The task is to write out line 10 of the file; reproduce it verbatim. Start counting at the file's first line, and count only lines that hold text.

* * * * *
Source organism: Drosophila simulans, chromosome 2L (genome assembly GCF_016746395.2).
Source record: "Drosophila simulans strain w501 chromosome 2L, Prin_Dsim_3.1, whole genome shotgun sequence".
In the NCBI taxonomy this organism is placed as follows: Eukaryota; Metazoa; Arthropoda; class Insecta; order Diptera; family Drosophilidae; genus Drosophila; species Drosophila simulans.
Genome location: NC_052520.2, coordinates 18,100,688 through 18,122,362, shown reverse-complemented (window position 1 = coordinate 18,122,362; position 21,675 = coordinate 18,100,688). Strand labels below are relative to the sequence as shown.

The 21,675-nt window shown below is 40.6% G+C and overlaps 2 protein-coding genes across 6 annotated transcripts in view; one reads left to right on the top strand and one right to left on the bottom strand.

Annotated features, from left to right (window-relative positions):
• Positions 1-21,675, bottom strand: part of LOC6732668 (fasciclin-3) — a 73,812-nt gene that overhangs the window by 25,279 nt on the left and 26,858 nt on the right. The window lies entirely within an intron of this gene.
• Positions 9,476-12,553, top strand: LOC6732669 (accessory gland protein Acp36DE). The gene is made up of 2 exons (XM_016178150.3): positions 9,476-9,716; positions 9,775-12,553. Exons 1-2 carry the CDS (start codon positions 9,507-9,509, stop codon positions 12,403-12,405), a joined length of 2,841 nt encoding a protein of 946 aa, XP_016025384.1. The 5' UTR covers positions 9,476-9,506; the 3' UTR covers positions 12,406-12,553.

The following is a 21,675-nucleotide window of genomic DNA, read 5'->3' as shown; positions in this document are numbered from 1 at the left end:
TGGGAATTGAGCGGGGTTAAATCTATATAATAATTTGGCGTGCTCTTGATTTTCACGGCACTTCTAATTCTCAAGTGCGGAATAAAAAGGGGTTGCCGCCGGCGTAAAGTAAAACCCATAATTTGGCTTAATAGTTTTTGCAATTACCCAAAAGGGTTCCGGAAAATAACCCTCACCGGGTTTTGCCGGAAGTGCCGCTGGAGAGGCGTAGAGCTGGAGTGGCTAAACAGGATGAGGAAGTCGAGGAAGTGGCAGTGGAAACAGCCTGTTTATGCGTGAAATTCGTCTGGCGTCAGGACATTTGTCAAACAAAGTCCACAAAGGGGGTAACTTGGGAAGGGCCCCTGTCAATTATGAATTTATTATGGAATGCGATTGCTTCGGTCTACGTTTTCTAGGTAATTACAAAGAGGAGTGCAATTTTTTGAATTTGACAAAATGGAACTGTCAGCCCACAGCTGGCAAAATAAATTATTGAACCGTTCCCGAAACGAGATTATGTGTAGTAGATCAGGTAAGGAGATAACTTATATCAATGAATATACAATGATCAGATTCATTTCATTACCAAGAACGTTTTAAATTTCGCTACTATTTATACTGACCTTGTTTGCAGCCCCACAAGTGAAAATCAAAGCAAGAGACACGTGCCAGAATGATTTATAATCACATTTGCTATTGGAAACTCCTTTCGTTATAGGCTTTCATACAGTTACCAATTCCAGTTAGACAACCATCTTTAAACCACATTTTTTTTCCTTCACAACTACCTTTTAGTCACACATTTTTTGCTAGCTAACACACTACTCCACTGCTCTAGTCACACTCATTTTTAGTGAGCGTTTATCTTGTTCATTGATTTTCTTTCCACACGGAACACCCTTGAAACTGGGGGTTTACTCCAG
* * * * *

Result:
TGGGAATTGAGCGGGGTTAAATCTATATAATAATTTGGCGTGCTCTTGATTTTCACGGCACTTCTAATTCTCAAGTGCGGAATAAAAAGGGGTTGCCGCCGGCGTAAAGTAAAACCCATAATTTGGCTTAATAGTTTTTGCAATTACCCAAAAGGGTTCCGGAAAATAACCCTCACCGGGTTTTGCCGGAAGTGCCGCTGGAGAGGCGTAGAGCTGGAGTGGCTAAACAGGATGAGGAAGTCGAGGAAGTGGCAGTGGAAACAGCCTGTTTATGCGTGAAATTCGTCTGGCGTCAGGACATTTGTCAAACAAAGTCCACAAAGGGGGTAACTTGGGAAGGGCCCCTGTCAATTATGAATTTATTATGGAATGCGATTGCTTCGGTCTACGTTTTCTAGGTAATTACAAAGAGGAGTGCAATTTTTTGAATTTGACAAAATGGAACTGTCAGCCCACAGCTGGCAAAATAAATTATTGAACCGTTCCCGAAACGAGATTATGTGTAGTAGATCAGGTAAGGAGATAACTTATATCAATGAATATACAATGATCAGATTCATTTCATTACCAAGAACGTTTTAAATTTCGCTACTATTTATACTGACCTTGTTTGCAGCCCCACAAGTGAAAATCAAAGCAAGAGACACGTGCCAGAATGATTTATAATCACATTTGCTATTGGAAACTCCTTTCGTTATAGGCTTTCATACAGTTACCAATTCCAGTTAGACAACCATCTTTAAACCACATTTTTTTTCCTTCACAACTACCTTTTAGTCACACATTTTTTGCTAGCTAACACACTACTCCACTGCTCTAGTCACACTCATTTTTAGTGAGCGTTTATCTTGTTCATTGATTTTCTTTCCACACGGAACACCCTTGAAACTGGGGGTTTACTCCAG